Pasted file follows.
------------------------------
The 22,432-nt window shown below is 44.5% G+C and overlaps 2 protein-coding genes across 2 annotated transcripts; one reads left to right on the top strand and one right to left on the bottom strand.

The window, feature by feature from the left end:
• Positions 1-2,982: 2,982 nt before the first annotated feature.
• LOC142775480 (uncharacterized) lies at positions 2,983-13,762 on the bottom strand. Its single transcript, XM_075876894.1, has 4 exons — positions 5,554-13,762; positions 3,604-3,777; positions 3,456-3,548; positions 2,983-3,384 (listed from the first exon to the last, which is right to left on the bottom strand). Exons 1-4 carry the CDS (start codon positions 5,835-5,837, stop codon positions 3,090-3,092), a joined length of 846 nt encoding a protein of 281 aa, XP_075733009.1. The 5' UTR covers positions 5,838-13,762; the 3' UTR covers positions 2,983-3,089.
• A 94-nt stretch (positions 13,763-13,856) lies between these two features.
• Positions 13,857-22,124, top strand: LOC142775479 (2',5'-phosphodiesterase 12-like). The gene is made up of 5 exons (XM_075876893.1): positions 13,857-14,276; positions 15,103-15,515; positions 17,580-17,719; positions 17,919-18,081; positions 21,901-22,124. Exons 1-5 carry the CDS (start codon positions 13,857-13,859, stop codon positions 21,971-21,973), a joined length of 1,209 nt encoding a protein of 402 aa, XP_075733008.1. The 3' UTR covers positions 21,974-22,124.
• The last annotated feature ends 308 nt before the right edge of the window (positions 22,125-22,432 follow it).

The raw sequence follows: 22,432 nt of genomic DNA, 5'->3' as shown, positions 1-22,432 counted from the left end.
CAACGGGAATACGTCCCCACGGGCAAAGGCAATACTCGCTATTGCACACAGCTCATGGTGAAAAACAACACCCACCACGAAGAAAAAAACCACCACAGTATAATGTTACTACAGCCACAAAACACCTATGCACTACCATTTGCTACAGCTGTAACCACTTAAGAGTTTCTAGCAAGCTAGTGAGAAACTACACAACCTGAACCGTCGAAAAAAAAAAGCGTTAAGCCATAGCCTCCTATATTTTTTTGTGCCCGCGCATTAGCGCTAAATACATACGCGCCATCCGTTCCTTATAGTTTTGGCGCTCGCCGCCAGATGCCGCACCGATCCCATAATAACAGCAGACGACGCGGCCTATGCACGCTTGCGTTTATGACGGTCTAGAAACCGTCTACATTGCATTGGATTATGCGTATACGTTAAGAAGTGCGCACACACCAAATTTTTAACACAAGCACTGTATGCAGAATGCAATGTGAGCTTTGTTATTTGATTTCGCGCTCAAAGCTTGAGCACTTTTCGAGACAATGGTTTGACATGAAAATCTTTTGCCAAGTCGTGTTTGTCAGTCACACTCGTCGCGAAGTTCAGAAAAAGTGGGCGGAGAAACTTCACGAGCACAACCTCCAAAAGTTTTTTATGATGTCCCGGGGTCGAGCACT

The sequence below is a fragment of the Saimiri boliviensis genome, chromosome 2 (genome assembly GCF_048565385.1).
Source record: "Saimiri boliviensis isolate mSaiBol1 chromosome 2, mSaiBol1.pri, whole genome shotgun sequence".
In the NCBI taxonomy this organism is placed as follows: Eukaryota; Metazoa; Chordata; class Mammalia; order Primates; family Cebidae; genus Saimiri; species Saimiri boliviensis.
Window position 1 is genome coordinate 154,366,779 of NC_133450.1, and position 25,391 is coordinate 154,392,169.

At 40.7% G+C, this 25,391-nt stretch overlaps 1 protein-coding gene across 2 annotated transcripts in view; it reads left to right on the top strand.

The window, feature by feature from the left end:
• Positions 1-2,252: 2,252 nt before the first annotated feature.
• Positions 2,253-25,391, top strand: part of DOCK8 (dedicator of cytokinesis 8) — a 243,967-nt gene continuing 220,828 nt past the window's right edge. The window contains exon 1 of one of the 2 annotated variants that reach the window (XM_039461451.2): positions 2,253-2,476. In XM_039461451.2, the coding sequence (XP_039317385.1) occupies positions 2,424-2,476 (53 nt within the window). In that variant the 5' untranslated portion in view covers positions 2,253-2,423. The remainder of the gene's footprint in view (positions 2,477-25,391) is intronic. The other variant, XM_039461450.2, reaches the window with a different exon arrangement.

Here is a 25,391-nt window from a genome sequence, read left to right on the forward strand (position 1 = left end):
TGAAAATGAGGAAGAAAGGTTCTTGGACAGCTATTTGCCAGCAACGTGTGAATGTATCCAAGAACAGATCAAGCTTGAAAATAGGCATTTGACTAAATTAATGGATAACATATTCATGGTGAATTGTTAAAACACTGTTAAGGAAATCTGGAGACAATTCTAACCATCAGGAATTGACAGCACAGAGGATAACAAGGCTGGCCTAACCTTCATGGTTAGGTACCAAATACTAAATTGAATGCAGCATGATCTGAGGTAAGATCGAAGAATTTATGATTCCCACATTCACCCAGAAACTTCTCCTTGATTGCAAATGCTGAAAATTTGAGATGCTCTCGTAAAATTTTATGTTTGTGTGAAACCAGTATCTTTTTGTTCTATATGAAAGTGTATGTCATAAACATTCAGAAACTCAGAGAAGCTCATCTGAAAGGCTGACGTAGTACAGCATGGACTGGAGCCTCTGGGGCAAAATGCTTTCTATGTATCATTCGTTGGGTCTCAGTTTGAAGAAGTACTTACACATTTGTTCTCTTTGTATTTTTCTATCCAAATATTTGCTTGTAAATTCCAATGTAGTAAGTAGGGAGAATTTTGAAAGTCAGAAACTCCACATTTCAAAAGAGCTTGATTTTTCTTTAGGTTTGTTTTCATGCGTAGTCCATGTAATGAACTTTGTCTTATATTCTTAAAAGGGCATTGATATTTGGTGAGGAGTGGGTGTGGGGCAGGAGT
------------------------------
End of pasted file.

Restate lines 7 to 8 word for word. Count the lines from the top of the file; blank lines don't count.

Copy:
• The last annotated feature ends 308 nt before the right edge of the window (positions 22,125-22,432 follow it).

The raw sequence follows: 22,432 nt of genomic DNA, 5'->3' as shown, positions 1-22,432 counted from the left end.